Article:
- I'm new to the group but not known. I have discernment and am not
afraid to admit when i'm wrong, just gotta help me hear you out ?!?!?
My Jealouse God is nice to me lol
- Hey All
Welcome to all the new members, including the ones who have not
actually posted an introduction yet.
TwOwned, let me try to respond to your querry, but first let me say
something to the rest of the group.
I wanted to tell everyone that I am sorry I have not been here
lately. I was working on a few major acquisitions for our library
that ran over $300,000, and kept me working 12 hours a day or more
for all this time. Just before that I had a bit of a hand injury
(fell down while trying to chase a fox out of our garbage *lol*) and
was unable to type. I know the other mods here have been very busy as
I'm back now though. It sometimes seems as though when we are here it
is only the hecklers who talk, and when we are gone no one talks at
all. You all are welcome to talk even when we are gone, just for the
Anyway to the subject at hand.
TwOwned, you state....
>>>I'm new to the group but not known. I have discernment and am notafraid to admit when i'm wrong, just gotta help me hear you out ?!?!?
My Jealouse God is nice to me lol<<<
I'm not sure if I understood you correctly, but I think what you may
be trying to say is that you are not here to simply proslytize, but
that you are interested to understand the Gnostic view in spite of
the fact that you find the Judeo/Christian "God" to be valid in your
belief system. If I am wrong, feel free to let me know. At this point
though I will simply answer what I believed you were saying.
The two primary forms of "Gnosticism" as defined in most academic
circles are called the Valentinian and Sethian categories. The
Sethians do generally put the Old Testement "God" in a rather bad
light, but the Valentinians do not. Since I think it is more the
Sethian thinking that you may be addressing, let me play Devil's
Advocate (so to speak) and see if I can put thier thinking into a bit
of perspective by trying to argue from that position.
The issues that Sethian texts tend to use as a polemic against
this "jealous" God is not whether he is nice to some people, but
whether he is really good and just. There is reason to question
whether these attacks were meant literally, or if perhaps this notion
of God was being used as a metephor for something wrong in the human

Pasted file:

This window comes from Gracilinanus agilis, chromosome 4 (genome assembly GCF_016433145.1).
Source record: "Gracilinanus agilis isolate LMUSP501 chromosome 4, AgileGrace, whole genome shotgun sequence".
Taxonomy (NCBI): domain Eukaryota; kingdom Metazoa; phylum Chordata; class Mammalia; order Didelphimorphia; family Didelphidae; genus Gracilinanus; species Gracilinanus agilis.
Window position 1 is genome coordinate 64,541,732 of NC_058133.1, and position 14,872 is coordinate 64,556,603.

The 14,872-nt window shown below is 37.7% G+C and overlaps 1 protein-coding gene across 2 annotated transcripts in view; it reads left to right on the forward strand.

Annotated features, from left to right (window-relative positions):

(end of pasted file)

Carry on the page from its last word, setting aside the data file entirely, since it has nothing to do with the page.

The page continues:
mind, but either way the point still applies. From the Sethian
perspective the moral and ethical virtue of this God is being
questioned. In their view this God is jealous, violent, angry,
vindictive, and he makes arbitrary laws that incite people's worst
attributes. These Sethians were not simply willing to say "it must
just be part of God's wisdom".
This observation also carried over into a view of the world itself
and the notion of where "evil" comes from and how it exists. Besides
the problems in the human popluation, they believed they saw a flaw
in existance itself. This flaw is partly philosophical, but also
partly material. They invisioned a sort of absolute infinity as a
source that is intransient, unchanging, and outside of existance.
This they viewed as the true "good", although it isn't really good
because the infinite can have to accurate names. However, in turn it
means that something that is transient is also imperfect, flawed. The
God of the "Bible" is difficult to reconcile with this (though
the "Bible" itself didn't quite exist yet in those days).
Whether we agree with them or not, their observations are worth
taking a look at (not only from an historical perspective, though
that is very important also) since they challenge some assumptions
that many people today take for granted. And, while some people set
the "Gnostics" up as a sort of mascot for their own disillusionment
with modern Christianity, there are also a few people out there who
feel they find genuine philosophical and spiritual insight in the